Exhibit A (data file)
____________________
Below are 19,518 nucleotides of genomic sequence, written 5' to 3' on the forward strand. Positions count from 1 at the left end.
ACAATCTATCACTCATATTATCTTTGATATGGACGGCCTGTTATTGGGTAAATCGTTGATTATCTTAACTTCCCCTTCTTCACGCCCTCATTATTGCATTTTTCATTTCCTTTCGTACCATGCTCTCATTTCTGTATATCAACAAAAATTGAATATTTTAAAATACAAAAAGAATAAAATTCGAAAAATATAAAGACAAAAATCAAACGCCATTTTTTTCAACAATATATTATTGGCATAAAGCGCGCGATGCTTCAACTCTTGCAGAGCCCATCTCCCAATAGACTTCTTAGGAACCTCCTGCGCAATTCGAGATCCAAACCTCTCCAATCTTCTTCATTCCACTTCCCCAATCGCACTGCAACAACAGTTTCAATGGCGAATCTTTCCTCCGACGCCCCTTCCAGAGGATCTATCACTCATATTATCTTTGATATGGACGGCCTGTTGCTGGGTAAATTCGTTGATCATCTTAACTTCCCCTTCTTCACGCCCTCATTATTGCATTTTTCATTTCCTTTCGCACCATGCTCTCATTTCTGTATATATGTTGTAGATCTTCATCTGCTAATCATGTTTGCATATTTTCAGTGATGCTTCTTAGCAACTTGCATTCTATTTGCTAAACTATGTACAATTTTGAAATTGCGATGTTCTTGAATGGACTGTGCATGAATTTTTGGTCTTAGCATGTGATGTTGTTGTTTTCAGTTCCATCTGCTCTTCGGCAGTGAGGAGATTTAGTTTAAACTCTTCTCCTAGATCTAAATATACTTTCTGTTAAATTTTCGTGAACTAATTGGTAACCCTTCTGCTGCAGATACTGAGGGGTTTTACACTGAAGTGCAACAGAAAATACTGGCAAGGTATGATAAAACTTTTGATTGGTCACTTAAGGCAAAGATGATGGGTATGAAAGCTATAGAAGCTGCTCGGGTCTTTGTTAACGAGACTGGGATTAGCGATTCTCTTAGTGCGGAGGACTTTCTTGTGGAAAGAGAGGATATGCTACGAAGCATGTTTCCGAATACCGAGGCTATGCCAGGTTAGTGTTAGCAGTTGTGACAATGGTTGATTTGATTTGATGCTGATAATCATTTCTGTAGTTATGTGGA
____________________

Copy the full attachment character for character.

Below are 19,518 nucleotides of genomic sequence, written 5' to 3' on the forward strand. Positions count from 1 at the left end.
ACAATCTATCACTCATATTATCTTTGATATGGACGGCCTGTTATTGGGTAAATCGTTGATTATCTTAACTTCCCCTTCTTCACGCCCTCATTATTGCATTTTTCATTTCCTTTCGTACCATGCTCTCATTTCTGTATATCAACAAAAATTGAATATTTTAAAATACAAAAAGAATAAAATTCGAAAAATATAAAGACAAAAATCAAACGCCATTTTTTTCAACAATATATTATTGGCATAAAGCGCGCGATGCTTCAACTCTTGCAGAGCCCATCTCCCAATAGACTTCTTAGGAACCTCCTGCGCAATTCGAGATCCAAACCTCTCCAATCTTCTTCATTCCACTTCCCCAATCGCACTGCAACAACAGTTTCAATGGCGAATCTTTCCTCCGACGCCCCTTCCAGAGGATCTATCACTCATATTATCTTTGATATGGACGGCCTGTTGCTGGGTAAATTCGTTGATCATCTTAACTTCCCCTTCTTCACGCCCTCATTATTGCATTTTTCATTTCCTTTCGCACCATGCTCTCATTTCTGTATATATGTTGTAGATCTTCATCTGCTAATCATGTTTGCATATTTTCAGTGATGCTTCTTAGCAACTTGCATTCTATTTGCTAAACTATGTACAATTTTGAAATTGCGATGTTCTTGAATGGACTGTGCATGAATTTTTGGTCTTAGCATGTGATGTTGTTGTTTTCAGTTCCATCTGCTCTTCGGCAGTGAGGAGATTTAGTTTAAACTCTTCTCCTAGATCTAAATATACTTTCTGTTAAATTTTCGTGAACTAATTGGTAACCCTTCTGCTGCAGATACTGAGGGGTTTTACACTGAAGTGCAACAGAAAATACTGGCAAGGTATGATAAAACTTTTGATTGGTCACTTAAGGCAAAGATGATGGGTATGAAAGCTATAGAAGCTGCTCGGGTCTTTGTTAACGAGACTGGGATTAGCGATTCTCTTAGTGCGGAGGACTTTCTTGTGGAAAGAGAGGATATGCTACGAAGCATGTTTCCGAATACCGAGGCTATGCCAGGTTAGTGTTAGCAGTTGTGACAATGGTTGATTTGATTTGATGCTGATAATCATTTCTGTAGTTATGTGGA